mix

First up was Anne-Marie Scott, Deputy Provost at Athabasca University in Canada (@ammienoot). I was second up. Dominik Lukes Dominik has a account Digital Learning Technologist at Saïd Business School, University of Oxford (@techczech), and Thomas Buckley, Digital Learning Manager at University of the West of Bristol (UWE) (@bigbadbuckley) and additional sets by regular DJs on The Thursday Night Show and a London themed set by Dominic Pates.

My idea was to use the opportunity for a radio show to ask learning technologists to request a song that got them through lockdown and to provide a short explanation of how the song links to learning technology – ‘Quarantunes’. Marieke Guy, the Digital Learning Manager at RAU selected ‘Harder, Better, Faster, Stronger’ by Daft Punk and said: 

At times we Learning Technologists have felt like robots on overdrive. We’ve been creating, supporting, listening, guiding, fixing and generally making things work. At times it has felt like being part of an assembly line but we have created some great things and are keeping students learning. This Daft Punk song makes me smile. The lyrics feel like an instruction from up above: “work it harder, make it better, do it faster, make us stronger”. It also ends with the warning “our work is never done” – things can always be improved and perfected (through technology). But despite this it is still upbeat and I love electronic music!”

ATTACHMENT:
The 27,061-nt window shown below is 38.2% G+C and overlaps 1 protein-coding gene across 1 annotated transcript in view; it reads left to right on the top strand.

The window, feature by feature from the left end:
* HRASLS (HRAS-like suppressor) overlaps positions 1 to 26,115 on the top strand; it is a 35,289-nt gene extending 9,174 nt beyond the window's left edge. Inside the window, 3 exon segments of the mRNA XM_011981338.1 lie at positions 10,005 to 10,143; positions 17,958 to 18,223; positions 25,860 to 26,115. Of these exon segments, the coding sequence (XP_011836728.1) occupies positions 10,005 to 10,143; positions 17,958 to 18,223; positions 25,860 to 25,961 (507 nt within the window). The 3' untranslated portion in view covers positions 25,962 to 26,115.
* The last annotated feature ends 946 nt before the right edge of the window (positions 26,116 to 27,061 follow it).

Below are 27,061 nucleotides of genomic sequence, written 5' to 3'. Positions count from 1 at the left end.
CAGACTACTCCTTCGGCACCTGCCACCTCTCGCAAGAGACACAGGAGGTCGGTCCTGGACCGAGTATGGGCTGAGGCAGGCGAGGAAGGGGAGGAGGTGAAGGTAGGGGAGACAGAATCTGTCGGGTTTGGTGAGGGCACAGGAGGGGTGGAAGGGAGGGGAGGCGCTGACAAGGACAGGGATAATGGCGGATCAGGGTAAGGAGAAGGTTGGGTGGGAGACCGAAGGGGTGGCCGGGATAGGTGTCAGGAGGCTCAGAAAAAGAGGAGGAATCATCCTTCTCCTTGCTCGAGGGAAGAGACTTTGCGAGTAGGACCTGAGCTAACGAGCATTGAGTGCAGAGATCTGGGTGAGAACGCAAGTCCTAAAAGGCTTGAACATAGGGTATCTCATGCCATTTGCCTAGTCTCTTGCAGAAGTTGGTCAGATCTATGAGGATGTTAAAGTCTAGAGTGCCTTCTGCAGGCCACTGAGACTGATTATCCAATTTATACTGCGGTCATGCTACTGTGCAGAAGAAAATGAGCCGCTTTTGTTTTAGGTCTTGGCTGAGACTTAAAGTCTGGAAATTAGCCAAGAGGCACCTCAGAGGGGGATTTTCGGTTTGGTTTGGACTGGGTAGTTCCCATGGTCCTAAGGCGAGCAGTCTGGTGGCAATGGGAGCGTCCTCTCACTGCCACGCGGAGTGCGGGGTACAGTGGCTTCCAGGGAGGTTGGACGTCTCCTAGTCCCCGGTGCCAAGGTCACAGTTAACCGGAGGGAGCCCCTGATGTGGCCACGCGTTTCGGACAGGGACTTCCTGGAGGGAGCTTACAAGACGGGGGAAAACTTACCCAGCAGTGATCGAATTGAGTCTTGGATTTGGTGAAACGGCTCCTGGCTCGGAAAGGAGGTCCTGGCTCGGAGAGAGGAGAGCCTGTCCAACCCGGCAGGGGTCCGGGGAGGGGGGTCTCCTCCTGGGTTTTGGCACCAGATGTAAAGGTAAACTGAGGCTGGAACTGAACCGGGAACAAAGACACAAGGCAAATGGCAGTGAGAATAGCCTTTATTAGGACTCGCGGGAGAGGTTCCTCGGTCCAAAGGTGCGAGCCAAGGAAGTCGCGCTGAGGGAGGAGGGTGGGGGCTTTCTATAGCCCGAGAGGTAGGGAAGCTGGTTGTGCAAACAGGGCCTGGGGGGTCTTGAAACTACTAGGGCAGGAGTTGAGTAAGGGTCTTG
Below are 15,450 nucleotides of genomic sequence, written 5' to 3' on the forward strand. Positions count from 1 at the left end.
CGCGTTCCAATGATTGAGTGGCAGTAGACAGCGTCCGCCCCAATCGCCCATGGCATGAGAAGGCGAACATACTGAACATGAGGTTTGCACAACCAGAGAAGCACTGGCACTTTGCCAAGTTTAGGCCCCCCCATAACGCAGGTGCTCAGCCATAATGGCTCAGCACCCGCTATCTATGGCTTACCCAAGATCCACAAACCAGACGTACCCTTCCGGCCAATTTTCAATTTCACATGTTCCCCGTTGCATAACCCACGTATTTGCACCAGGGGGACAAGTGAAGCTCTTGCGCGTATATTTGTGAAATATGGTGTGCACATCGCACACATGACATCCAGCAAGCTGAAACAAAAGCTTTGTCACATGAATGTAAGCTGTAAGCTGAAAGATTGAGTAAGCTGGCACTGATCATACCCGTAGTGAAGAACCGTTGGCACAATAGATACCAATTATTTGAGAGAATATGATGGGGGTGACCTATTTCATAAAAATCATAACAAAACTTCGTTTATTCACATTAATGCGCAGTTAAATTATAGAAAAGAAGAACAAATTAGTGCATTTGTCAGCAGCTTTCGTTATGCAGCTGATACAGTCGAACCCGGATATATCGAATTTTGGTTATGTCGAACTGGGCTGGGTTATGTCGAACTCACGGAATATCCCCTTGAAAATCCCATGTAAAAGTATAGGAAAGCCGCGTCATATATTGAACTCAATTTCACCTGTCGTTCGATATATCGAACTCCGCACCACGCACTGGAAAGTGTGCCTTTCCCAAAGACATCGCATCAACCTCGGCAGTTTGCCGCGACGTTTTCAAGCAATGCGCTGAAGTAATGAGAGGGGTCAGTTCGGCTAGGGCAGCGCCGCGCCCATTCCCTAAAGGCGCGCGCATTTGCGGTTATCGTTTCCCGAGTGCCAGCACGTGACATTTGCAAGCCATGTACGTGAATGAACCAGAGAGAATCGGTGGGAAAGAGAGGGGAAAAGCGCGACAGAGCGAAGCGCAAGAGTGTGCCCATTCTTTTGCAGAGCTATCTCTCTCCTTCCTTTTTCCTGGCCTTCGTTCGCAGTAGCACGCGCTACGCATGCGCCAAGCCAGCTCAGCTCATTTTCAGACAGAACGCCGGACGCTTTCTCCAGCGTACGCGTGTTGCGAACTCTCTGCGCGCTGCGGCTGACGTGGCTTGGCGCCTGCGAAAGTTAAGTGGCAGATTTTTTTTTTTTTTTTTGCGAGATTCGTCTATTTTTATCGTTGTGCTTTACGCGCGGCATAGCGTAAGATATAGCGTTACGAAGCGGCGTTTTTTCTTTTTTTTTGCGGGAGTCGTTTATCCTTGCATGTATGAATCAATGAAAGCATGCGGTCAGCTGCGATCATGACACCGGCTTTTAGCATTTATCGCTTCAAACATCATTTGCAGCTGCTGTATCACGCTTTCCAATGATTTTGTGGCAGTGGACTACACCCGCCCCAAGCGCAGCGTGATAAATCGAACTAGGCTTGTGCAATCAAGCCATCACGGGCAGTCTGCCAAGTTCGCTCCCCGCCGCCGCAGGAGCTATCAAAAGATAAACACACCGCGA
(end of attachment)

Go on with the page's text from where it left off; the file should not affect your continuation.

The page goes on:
Husna Ahmed, a Learning Technologist at the RAU requested ‘With a Little Help from my Friend’s, the classic song by the Beatles. She said:

The song sums up how we work in our learning technology bubble, as we learn form one another and support each other all the time”.

Music became an important part of the lockdown experience. It has been argued that listening to music during lockdown while working from home can have a positive impact (Flach, 2020). My ‘quarantune’ which was ‘In My House’ by The Cornshed Sisters (@Cornsheds). As I said during the show, the song is a lockdown classic! The experience of both being in a house and working from home during lockdown was a reality for many learning technologists and particularly for my role at RAU operating in a remote capacity. We also sang this song in the Pop Choir led by members of The Cornshed Sisters which took place online on the Zoom meeting platform throughout lockdown. Radio has its own language and literacy. For example, I also created some audio ‘stings’ or “short musical phrases” to be used to personalise the content and put an ALT stamp on the radio show (Audionetwork, 2020).